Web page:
"Several client- and provider-reported barriers to safer opioid supply program engagement were also identified. Provider identified barriers to prescribing opioids for the purposes of safer supply primarily reflected a perceived lack of guidance and training with the introduction of the Risk Mitigation Guidance in British Columbia (Giang et al., 2023; Kalicum, 2023; Mansoor et al., 2023), and the limited evidence base regarding the effectiveness and safety of safer opioid supply. For providers, some facilitators to safer opioid supply programs were also identified and included belonging to a team (Foreman-Mackey et al., 2022), as well as strong communication between providers (Mansoor et al., 2023). Barriers reported by clients included challenges accessing safer opioid supply prescribed drugs when program policies mandated multiple visits throughout the day to obtain the complete daily dose (Atkinson, 2023; Haines & O'Byrne, 2023a; Ivsins et al., 2020), and lack of familiarity with the program by non-safer opioid supply providers (Haines et al., 2022; Kolla et al., 2021). The mismatch between the potency of the unregulated drug supply and what was prescribed to safer opioid supply clients was also identified as a limitation of safer opioid supply programs (Atkinson, 2023; Bardwell et al., 2023; Giang et al., 2023; Haines & O'Byrne, 2023a; Haines et al., 2022; Ivsins et al., 2020; Karamouzian et al., 2023; Kolla et al., 2021; McNeil et al., 2022). In particular, the lack of availability of higher potency opioids and multiple formulations that allow for consumption by either injection or inhalation was described in some studies as leading to continued use of unregulated drugs, which may undermine the effectiveness of safer opioid supply programs for prevention of toxicity events. This aligns with a recent study conducted in Ontario, which found a shift in the mode of drug use toward inhalation, contributing significantly to opioid toxicity deaths (MacDonald et al., 2023). A survey conducted among people who use drugs in British Columbia also found that half of respondents would prefer smokeable options if they were provided by safer opioid supply program. Kamal et al., 2023). Furthermore, as the opioid toxicity crisis continues to evolve across North America, polysubstance use is increasingly associated with substance-related deaths (Konefal et al., 2022; Park et al., 2022). In addition to the availability of higher potency opioids, provision of non-opioid prescription medication should continue to be implemented. This is supported by findings generated from interviews conducted with people who use drugs highlighting the need for access to a regulated supply of stimulants and benzodiazepines for people currently accessing these substances from the unregulated supply and to help prevent non-opioid related withdrawal symptoms when transitioning to safer supply programs (Canadian Community Epidemiology Network on Drug Use., 2021; Xavier et al., 2023). Together, identified barriers, facilitators, and suggestions for the improvement of safer supply programs may help to inform the implementation, scale-up and operation of current and future safer supply programs."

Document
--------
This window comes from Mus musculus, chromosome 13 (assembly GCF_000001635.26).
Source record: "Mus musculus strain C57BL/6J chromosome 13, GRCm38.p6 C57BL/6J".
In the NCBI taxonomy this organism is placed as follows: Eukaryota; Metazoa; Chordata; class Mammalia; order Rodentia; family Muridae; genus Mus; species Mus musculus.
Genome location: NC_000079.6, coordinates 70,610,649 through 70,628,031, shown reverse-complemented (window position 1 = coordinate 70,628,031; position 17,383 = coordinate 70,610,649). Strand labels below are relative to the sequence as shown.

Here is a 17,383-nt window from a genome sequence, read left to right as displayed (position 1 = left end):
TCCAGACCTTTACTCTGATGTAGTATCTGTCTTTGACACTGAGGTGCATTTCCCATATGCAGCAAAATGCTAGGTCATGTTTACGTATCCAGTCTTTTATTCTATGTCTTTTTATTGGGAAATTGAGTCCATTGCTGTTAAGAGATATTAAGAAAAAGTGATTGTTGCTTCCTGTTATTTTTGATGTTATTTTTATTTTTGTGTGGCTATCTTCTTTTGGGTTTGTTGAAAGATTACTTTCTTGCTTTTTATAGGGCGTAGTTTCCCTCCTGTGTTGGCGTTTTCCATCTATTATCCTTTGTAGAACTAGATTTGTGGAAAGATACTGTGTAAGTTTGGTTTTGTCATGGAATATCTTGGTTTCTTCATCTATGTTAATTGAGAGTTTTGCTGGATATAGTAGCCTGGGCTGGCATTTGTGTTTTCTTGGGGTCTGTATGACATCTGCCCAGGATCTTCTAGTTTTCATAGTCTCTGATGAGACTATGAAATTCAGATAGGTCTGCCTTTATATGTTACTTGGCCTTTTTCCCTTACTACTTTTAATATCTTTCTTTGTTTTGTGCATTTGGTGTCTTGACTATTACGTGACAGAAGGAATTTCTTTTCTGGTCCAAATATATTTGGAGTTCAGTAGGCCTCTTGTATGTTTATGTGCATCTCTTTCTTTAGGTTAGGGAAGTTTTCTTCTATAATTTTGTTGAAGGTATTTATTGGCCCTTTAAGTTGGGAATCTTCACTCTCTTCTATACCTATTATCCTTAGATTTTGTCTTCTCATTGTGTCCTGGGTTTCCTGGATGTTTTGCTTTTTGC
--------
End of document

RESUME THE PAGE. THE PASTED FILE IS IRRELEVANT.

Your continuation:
Ledlie, S., Garg, R., Cheng, C., Kolla, G., Antoniou, T., Bouck, Z., & Gomes, T. (2024). Prescribed safer opioid supply: A scoping review of the evidence. The International journal on drug policy, 125, 104339. Advance online publication. doi.org/10.1016/j.drugpo.2024.104339